So much of our shared mythology around the holidays is about coming home. Playing and sharing music that is truly American taps into that sense of home, imbuing in us a deep feeling of peace and belonging — this is where I’m from, this is where I live, these are my people, and this is my history. That’s part of what is so compelling about what Mark O’Connor is doing with his music. And it’s also what makes An Appalachian Christmas such a joyous holiday experience when shared with the people you love.

Mark O’Connor & Friends perform An Appalachian Christmas at 7:30 pm Wednesday, December 14, at Portland’s Arlene Schnitzer Concert Hall. Tickets available online, at the Portland’5 Box Office, TicketsWest outlets or by phone 800.273.1530. Donors to All Classical Portland save $5 on all tickets. Call (503) 943-5828 for details.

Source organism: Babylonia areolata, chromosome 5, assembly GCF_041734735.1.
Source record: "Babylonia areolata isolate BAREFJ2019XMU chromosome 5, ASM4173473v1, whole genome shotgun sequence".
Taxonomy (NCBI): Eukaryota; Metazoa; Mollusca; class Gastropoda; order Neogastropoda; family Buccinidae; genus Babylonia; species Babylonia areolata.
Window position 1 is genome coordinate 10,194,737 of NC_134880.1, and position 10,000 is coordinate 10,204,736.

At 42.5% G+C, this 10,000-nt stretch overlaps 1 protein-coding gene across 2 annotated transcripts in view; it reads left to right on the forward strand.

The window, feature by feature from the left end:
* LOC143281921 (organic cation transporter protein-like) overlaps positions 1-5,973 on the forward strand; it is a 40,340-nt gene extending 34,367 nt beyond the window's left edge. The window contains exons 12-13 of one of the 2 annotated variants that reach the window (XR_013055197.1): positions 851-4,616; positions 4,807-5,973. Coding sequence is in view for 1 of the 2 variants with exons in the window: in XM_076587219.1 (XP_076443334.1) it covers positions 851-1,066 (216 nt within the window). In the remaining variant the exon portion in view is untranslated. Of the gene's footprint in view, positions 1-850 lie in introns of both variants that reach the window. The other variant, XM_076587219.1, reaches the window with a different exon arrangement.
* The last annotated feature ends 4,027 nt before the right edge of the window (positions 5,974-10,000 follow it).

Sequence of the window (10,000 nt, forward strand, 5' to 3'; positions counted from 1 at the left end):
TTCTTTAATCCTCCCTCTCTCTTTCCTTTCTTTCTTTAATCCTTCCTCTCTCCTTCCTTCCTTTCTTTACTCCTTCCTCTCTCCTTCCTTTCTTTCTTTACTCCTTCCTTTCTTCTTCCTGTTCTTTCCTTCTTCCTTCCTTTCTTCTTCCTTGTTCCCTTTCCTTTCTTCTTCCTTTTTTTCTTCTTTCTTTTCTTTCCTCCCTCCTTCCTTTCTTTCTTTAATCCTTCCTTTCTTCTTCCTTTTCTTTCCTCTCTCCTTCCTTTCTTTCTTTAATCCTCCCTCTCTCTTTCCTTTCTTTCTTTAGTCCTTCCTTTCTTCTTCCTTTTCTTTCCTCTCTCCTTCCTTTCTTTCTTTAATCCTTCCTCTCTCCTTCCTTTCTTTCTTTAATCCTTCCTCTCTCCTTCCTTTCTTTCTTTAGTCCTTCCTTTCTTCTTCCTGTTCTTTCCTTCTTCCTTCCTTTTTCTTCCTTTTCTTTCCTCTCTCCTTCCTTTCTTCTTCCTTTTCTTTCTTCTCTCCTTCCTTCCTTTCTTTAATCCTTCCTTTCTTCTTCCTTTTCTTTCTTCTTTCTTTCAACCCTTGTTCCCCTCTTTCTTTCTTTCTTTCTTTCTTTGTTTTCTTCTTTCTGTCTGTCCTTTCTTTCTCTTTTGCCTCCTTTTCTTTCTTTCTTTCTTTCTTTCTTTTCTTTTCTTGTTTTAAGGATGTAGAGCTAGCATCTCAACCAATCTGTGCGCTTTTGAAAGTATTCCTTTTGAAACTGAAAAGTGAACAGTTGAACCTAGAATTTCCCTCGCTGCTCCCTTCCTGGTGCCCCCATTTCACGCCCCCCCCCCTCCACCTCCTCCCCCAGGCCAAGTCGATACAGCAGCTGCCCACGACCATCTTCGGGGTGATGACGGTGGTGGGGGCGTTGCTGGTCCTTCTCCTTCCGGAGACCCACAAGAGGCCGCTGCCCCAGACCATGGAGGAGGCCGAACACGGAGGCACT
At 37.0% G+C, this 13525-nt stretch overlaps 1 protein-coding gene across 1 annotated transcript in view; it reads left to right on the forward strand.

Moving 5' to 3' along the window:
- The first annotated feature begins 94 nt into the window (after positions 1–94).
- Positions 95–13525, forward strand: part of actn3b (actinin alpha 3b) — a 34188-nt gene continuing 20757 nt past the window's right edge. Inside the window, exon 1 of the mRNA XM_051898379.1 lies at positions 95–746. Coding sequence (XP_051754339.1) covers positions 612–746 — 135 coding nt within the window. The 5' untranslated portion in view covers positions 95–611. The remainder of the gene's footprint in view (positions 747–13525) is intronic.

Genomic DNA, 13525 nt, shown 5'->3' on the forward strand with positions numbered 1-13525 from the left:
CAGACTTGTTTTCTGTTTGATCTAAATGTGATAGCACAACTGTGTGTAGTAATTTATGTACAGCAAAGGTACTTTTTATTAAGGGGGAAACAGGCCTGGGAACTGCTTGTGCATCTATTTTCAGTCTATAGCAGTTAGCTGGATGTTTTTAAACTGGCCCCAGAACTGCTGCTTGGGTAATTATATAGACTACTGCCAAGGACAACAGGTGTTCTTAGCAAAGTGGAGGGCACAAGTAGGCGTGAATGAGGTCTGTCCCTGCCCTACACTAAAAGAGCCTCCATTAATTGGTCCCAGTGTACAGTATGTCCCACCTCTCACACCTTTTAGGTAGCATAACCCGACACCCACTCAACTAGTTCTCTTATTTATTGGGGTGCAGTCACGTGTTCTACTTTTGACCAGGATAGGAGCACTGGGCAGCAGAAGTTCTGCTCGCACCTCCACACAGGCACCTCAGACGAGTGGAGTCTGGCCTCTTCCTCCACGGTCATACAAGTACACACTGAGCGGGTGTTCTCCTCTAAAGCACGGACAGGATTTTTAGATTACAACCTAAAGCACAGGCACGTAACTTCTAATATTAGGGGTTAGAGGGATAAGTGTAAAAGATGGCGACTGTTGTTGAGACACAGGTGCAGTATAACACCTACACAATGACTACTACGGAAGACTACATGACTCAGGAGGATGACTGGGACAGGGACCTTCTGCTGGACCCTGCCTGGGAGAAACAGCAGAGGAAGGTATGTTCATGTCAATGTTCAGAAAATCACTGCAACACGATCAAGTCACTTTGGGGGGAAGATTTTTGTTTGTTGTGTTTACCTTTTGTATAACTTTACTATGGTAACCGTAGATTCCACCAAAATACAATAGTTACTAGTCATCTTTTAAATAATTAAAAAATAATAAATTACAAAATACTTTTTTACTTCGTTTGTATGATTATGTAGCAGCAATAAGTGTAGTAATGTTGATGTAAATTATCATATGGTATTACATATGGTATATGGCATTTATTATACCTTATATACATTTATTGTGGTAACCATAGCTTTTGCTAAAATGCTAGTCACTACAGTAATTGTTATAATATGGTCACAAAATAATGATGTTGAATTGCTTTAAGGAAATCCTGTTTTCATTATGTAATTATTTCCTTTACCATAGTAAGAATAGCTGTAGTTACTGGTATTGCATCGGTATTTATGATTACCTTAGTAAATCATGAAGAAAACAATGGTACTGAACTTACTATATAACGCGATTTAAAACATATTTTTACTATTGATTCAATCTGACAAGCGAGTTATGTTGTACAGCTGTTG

Nancy Ives is Principal Cello of the Oregon Symphony, Instructor of Chamber Music at Lewis & Clark College, a member of fEARnoMUSIC and a frequent guest performer with groups from Portland Cello Project to Chamber Music Northwest.

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One Response.

  1. James SINCLAIR says:

    Nancy,
    Do you have the names of your Ives great-grandfathers’ names? I have a huge database of the Ives genealogy and could give you some accurate info.
    James Sinclair (Ives Society)